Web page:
Q: A Pain in the Tuchis has been compared to M.C. Beaton’s delightful Agatha Raisin series. Is the title “Matzoh Ball of Death” an homage to Beaton’s Quiche of Death?

A: Not really. To be honest, I’d only read one Agatha Raisin story before writing “Matzoh Ball,” although I’ve read several more since then. The title actually began as a subtitle; the original title was “Mrs. Kaplan in the Soup, or the Matzoh Ball of Death.” I shortened it to make it more catchy before submitting it to Random House.

Q: Do you expect to continue the series? If so, do you plan to keep Rose and the other characters unchanged, or will they grow and change as time passes?

A: I haven’t decided yet whether to continue the series and may wait to see how this second book is received. I do, however, have several ideas for story lines if I continue. I most likely would keep Rose and Ida largely unchanged. If they became much older or their circumstances changed significantly, the nature of the stories would have to change as well. That’s not to say we won’t learn more about them with each story, and therefore they’ll become more well-rounded characters. So even if they don’t change much, a reader’s perception of them probably will.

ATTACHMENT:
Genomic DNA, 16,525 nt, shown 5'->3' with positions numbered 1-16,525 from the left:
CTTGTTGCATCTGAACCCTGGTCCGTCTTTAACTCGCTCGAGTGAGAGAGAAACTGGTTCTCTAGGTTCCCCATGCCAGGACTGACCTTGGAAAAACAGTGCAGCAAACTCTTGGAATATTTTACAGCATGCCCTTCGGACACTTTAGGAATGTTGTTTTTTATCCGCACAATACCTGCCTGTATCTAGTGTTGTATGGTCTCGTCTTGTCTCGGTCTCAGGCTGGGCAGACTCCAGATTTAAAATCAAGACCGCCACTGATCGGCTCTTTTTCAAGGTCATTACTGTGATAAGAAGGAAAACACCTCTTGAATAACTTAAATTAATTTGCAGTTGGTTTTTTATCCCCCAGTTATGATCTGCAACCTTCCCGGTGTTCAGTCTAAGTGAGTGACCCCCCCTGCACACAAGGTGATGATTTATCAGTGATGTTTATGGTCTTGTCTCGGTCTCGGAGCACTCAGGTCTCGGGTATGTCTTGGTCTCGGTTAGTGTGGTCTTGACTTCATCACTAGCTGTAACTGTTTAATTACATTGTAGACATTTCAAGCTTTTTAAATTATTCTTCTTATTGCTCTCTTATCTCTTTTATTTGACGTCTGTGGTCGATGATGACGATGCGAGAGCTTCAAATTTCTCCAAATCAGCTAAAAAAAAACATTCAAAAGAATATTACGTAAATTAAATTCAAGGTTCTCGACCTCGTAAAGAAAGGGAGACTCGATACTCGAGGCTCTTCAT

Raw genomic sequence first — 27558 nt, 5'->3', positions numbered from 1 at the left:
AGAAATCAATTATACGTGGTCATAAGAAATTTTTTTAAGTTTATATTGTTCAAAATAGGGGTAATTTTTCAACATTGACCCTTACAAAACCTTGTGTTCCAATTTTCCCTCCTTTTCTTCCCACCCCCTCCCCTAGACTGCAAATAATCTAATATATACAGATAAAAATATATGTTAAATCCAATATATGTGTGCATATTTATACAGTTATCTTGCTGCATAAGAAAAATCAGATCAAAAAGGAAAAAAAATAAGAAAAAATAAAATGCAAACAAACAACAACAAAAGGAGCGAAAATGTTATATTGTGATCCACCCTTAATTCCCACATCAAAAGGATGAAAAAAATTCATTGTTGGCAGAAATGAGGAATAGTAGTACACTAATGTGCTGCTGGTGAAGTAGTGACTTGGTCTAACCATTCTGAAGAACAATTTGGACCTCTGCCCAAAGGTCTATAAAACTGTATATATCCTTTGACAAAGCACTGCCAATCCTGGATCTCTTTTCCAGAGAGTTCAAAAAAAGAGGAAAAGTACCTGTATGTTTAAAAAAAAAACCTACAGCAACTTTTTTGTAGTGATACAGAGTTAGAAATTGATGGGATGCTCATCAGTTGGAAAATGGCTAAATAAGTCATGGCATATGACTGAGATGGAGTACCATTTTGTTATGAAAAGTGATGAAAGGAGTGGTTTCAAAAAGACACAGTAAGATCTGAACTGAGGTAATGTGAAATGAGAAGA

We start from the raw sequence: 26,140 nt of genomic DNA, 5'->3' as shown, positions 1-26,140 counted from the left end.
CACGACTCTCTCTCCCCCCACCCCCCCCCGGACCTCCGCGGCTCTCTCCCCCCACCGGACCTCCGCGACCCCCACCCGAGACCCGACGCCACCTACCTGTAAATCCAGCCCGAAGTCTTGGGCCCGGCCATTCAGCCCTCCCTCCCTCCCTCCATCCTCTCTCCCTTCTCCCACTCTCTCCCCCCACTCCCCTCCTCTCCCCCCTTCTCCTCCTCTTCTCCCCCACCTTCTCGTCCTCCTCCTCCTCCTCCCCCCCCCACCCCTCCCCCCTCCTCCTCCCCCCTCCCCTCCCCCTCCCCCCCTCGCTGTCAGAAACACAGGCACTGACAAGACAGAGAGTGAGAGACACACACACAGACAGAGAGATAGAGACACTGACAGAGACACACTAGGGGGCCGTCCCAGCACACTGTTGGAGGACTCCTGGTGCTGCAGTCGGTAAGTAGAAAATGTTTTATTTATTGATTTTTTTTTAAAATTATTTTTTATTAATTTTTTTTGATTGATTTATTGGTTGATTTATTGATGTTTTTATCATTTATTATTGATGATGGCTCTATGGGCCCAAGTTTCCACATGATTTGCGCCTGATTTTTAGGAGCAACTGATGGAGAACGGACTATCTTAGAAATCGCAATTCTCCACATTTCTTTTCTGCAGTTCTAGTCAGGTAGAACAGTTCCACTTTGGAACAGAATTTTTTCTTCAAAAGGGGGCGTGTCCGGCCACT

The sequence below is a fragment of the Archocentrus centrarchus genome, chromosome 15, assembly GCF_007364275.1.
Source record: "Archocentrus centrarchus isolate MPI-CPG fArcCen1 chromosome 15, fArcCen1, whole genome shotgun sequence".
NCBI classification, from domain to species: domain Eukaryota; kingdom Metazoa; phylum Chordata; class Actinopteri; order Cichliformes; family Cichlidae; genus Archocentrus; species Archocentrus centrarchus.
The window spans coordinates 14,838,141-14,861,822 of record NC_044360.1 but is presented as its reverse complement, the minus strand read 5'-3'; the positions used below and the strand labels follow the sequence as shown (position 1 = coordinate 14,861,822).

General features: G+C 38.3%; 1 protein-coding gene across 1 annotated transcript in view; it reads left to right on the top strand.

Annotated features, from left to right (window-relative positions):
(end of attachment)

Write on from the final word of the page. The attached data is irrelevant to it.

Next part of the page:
Q: As a law professor and a nonfiction author, you’ve written a lot of serious stuff. Does any of what you’ve learned–the discipline of writing, plotting things out, doing research– transfer to your humorous fiction writing?